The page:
Principles of maximum entropy and maximum caliber in statistical physics

Steve Pressé, Kingshuk Ghosh, Julian Lee, Ken A. Dill

Research output: Contribution to journalArticlepeer-review

269 Scopus citations


The variational principles called maximum entropy (MaxEnt) and maximum caliber (MaxCal) are reviewed. MaxEnt originated in the statistical physics of Boltzmann and Gibbs, as a theoretical tool for predicting the equilibrium states of thermal systems. Later, entropy maximization was also applied to matters of information, signal transmission, and image reconstruction. Recently, since the work of Shore and Johnson, MaxEnt has been regarded as a principle that is broader than either physics or information alone. MaxEnt is a procedure that ensures that inferences drawn from stochastic data satisfy basic self-consistency requirements. The different historical justifications for the entropy S=-Σipilogâ¡pi and its corresponding variational principles are reviewed. As an illustration of the broadening purview of maximum entropy principles, maximum caliber, which is path entropy maximization applied to the trajectories of dynamical systems, is also reviewed. Examples are given in which maximum caliber is used to interpret dynamical fluctuations in biology and on the nanoscale, in single-molecule and few-particle systems such as molecular motors, chemical reactions, biological feedback circuits, and diffusion in microfluidics devices.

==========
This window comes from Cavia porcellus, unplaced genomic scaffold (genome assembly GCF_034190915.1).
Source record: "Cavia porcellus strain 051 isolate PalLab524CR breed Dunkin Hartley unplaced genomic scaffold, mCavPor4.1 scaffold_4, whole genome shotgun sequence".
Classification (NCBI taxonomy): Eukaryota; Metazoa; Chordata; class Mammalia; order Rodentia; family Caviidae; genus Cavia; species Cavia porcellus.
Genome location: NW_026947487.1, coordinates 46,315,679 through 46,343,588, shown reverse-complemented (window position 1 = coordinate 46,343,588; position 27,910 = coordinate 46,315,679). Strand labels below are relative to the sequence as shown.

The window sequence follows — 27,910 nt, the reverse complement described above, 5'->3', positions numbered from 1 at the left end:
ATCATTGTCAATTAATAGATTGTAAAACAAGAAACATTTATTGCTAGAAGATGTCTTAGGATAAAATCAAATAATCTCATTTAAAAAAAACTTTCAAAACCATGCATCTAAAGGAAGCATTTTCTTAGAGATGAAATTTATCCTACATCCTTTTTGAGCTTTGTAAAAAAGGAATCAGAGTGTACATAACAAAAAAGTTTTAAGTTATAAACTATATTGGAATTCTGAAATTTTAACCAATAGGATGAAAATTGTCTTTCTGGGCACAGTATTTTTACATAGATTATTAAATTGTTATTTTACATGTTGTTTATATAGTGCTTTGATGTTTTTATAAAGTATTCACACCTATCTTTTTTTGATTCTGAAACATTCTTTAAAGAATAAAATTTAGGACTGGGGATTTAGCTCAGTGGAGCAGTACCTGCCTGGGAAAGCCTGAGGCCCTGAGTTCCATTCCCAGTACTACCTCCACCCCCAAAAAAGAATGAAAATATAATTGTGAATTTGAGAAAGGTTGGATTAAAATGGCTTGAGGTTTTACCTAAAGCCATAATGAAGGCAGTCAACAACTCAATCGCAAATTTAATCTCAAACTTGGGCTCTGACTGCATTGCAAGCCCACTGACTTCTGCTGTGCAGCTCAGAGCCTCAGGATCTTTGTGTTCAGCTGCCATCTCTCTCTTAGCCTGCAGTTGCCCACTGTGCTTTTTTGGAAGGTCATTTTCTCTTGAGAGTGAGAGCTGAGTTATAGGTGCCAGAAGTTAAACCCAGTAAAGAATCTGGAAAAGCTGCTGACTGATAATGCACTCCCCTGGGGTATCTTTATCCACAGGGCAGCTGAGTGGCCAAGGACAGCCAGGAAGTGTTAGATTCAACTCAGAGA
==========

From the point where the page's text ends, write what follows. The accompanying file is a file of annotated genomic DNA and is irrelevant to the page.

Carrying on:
Original languageEnglish (US)
Pages (from-to)1115-1141
Number of pages27
JournalReviews of Modern Physics
Issue number3
StatePublished - Jul 16 2013
Externally publishedYes

ASJC Scopus subject areas

  • General Physics and Astronomy


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